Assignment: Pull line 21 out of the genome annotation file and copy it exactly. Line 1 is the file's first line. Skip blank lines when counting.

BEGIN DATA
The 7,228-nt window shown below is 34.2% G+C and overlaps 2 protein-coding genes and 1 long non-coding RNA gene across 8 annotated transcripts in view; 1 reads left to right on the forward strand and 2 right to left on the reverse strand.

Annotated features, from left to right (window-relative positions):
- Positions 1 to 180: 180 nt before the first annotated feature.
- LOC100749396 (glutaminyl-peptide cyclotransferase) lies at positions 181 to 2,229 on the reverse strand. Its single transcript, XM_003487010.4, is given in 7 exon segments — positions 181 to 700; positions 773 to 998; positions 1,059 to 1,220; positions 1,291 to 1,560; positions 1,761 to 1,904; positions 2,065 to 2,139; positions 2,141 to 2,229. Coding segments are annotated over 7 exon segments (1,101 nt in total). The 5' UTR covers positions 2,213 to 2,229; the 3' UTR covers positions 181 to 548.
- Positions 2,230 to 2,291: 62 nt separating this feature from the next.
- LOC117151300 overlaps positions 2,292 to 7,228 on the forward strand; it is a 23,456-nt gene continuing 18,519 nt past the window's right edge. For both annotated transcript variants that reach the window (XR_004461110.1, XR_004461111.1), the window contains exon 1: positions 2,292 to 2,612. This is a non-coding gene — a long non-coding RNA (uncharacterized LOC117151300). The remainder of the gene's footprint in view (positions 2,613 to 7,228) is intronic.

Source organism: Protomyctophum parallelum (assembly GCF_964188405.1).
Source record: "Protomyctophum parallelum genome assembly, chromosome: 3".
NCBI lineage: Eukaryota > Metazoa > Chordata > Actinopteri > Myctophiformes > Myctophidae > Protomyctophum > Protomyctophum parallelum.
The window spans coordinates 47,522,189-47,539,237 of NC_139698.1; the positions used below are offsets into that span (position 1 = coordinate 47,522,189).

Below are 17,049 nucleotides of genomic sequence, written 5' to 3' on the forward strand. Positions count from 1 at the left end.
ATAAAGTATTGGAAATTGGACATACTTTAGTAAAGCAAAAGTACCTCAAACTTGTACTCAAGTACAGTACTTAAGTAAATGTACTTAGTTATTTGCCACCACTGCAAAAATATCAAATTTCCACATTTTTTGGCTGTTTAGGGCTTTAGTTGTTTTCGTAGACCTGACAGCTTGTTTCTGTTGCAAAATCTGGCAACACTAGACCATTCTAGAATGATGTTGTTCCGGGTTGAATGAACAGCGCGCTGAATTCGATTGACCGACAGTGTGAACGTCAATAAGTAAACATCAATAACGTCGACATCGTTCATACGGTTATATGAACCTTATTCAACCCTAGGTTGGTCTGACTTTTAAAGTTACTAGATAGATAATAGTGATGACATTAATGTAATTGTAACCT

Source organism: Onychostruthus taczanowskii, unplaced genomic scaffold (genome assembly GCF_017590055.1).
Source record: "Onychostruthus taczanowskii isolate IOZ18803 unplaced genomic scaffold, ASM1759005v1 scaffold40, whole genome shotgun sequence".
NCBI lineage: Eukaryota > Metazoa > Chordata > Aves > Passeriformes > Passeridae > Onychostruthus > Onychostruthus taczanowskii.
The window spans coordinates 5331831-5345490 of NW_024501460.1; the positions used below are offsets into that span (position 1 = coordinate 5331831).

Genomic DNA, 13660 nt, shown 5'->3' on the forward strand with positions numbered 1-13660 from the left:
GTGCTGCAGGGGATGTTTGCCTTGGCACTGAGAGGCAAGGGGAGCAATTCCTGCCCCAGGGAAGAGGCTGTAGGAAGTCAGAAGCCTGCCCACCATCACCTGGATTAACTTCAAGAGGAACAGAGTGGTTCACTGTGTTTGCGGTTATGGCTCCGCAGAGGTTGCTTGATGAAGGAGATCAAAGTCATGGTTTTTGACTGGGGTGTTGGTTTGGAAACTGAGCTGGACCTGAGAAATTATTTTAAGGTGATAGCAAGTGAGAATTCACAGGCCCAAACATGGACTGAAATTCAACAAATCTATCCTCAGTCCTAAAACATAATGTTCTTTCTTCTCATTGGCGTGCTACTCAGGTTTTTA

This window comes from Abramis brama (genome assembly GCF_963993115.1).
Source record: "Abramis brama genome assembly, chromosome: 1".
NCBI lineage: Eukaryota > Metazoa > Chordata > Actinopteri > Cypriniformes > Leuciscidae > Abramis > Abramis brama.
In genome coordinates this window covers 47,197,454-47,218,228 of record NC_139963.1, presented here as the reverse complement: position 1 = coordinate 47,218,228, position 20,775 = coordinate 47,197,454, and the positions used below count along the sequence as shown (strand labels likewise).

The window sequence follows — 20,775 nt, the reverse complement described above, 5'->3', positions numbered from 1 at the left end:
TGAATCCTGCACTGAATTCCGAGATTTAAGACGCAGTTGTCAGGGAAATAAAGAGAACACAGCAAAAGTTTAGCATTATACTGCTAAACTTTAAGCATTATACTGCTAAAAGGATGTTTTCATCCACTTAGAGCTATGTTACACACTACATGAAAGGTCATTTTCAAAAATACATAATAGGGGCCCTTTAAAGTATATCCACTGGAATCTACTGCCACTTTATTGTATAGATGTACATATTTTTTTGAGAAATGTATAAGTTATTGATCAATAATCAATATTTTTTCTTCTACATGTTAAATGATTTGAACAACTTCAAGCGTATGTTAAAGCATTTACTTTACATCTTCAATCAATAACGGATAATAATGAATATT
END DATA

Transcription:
NCBI lineage: Eukaryota > Metazoa > Chordata > Actinopteri > Cypriniformes > Leuciscidae > Abramis > Abramis brama.